In January of 2019, then-American Legion National Commander Brett Reistad called on posts, districts, counties and departments to coordinate teams to call Legionnaires and former members simply to see how they are doing. Buddy Checks, Reistad said, were an opportunity to “ask if there is anything The American Legion can do for them.”
Department of Pennsylvania Legionnaire Leroy T. Lippi Jr. began doing something similar in 2018 – and has kept on doing it. Lippi, the service officer at Robert H. Hoke Post 272 in Linglestown, said he’s made 1,683 Buddy Checks since then. Included in that number are 438 since the coronavirus pandemic hit the nation and started stay-at-home orders and social distancing across the nation.
Lippi has made so many Buddy Check by phone that many veterans on the receiving end know it’s him before they answer the phone. “Believe it or not, they have my name and numbers in their phone,” he said. “When I call: ‘Oh, Lee Lippi, hello. How are you? It’s good to hear from you again.’ The gratitude they have for this is astounding.”
Lippi was first approached by then-Post 272 Commander Ken Stambaugh about calling the post’s 850 members to see how each was doing. Lippi said it initially was an “enormous challenge” and he started by developing a script for the phone calls. Each call started with an introduction and mention that the call was on behalf of the post’s entire American Legion Family.
Lippi would ask if there was anything the member needed, including help with Department of Veterans Affairs. Lippi left each Buddy Check with his phone numbers and email address “should a future need arise.” He also thanked each veteran for his or her service, and offered a “welcome home” to Vietnam veterans.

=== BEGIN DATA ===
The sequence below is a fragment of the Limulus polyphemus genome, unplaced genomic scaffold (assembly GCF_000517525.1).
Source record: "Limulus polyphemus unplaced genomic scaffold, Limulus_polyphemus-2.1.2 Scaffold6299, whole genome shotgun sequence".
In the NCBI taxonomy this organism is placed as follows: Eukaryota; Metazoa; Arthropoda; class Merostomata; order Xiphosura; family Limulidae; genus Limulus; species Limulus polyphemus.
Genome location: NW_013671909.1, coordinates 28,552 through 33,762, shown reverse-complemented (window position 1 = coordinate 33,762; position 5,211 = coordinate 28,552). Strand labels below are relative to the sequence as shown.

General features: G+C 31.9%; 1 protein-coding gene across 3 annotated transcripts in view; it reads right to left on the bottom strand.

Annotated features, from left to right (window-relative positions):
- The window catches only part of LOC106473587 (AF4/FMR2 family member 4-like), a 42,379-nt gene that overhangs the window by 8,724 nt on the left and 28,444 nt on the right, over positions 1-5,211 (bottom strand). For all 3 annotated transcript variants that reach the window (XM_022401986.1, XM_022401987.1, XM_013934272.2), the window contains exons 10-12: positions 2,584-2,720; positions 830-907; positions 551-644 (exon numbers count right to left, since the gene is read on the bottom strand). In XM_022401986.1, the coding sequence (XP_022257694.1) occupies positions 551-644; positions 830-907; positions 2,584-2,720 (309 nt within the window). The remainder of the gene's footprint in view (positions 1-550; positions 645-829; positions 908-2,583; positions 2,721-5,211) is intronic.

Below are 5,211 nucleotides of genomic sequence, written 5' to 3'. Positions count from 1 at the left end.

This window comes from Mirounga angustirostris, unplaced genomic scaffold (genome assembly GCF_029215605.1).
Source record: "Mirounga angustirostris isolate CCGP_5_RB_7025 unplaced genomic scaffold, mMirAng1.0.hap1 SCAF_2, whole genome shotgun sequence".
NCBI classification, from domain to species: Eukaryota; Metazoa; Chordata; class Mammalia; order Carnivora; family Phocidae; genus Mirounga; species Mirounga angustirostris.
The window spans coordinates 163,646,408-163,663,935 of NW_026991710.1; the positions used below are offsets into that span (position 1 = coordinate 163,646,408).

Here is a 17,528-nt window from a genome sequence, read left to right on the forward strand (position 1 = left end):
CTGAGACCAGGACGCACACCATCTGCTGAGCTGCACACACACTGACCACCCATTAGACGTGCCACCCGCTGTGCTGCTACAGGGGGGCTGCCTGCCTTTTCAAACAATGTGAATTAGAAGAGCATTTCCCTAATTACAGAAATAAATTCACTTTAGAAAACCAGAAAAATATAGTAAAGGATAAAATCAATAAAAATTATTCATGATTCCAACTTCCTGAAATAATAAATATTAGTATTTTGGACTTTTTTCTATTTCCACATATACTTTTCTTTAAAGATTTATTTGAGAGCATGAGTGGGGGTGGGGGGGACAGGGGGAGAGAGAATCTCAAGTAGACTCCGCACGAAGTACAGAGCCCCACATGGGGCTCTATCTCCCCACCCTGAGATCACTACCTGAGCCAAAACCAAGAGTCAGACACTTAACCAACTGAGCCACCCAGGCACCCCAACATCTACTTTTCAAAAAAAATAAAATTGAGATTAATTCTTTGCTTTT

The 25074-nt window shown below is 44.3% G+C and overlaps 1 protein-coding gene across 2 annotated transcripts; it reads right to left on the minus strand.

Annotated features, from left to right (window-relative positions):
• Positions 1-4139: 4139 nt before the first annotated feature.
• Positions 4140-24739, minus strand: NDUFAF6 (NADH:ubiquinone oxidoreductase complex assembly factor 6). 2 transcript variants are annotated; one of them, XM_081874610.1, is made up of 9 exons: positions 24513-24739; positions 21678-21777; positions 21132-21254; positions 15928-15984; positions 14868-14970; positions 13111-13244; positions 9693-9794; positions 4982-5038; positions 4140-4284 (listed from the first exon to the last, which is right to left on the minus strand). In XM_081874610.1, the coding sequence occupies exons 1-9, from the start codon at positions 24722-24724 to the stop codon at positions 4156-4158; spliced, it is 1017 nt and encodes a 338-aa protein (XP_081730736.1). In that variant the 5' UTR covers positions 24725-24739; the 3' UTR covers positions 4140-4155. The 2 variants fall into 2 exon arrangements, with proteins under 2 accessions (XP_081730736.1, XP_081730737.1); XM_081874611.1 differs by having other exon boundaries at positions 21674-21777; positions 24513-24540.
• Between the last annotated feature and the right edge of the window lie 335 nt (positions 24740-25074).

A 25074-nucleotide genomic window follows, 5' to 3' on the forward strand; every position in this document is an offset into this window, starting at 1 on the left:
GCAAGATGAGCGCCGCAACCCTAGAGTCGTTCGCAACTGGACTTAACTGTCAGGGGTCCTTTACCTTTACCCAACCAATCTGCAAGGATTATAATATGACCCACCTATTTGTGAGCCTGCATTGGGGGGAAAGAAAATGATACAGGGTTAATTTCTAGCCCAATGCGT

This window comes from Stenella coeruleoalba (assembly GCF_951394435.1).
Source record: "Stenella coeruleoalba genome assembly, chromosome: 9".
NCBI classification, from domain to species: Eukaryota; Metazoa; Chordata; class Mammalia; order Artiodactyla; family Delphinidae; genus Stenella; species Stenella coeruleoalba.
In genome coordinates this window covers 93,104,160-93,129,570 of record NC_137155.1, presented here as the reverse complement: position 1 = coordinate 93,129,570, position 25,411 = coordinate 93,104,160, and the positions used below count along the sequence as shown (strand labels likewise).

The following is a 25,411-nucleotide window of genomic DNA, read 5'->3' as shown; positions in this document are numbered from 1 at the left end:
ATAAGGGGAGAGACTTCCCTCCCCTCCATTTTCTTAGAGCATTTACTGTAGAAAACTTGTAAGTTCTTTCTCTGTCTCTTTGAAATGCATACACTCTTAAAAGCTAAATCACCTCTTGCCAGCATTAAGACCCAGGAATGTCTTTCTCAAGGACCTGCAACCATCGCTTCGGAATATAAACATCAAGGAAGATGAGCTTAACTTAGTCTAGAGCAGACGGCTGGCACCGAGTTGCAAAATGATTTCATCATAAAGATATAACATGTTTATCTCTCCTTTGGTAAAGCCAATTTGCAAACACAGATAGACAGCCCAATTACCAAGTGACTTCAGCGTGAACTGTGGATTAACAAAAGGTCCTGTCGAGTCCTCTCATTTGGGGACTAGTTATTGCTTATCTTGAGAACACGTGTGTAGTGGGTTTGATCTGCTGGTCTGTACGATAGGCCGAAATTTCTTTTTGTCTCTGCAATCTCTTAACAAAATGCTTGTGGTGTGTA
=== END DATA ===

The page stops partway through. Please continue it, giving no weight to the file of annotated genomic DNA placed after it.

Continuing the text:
Making the calls in groups of 25 or so, Lippi said the normal reaction ranged from a pleasant surprise to “awestruck” that someone from the post had reached out. Before the national Buddy Check program began Lippi had made 850 calls. Of those, 63 were referred to the Department of Pennsylvania headquarters for further benefits assistance and other questions.
Lippi is especially pleased that he’s received 250 return calls from the Buddy Checks from Legionnaires requesting additional information or assistance. And over the course of all of his calls, he’s connected people with care at the Lebanon VA Medical Center, checked on members living in nursing homes and even “taken people here and there for doctor’s appointments.”
Since the coronavirus pandemic hit, Lippi has been hard at work making calls, but he said he’s not alone. According to Lippi, Post 272 Commander Rod O'Connor has made another 162 calls. Their efforts, Lippi said, resulted in finding out no one in Post 272’s Legion Family have experienced any COVID-19 symptoms.
“My main goal in all of my calls is to ensure upon them that if they need assistance in any way … I just want to let them know that we are out there for them and for their needs,” Lippi said. “If we can provide the service, I’m going to do that.”
Lippi’s efforts have earned him the department’s Post Service Officer of the Year Award, as well as the opportunity to speak before the Department Executive Committee in January of this year. He’s also made Buddy Check presentations within the state on multiple occasions.
“It’s amazing how the people respond to this: our Legionnaires and their families,” Lippi said. “It’s just incredible to me. And that’s what keeps me going. I love our Legionnaires and their families.”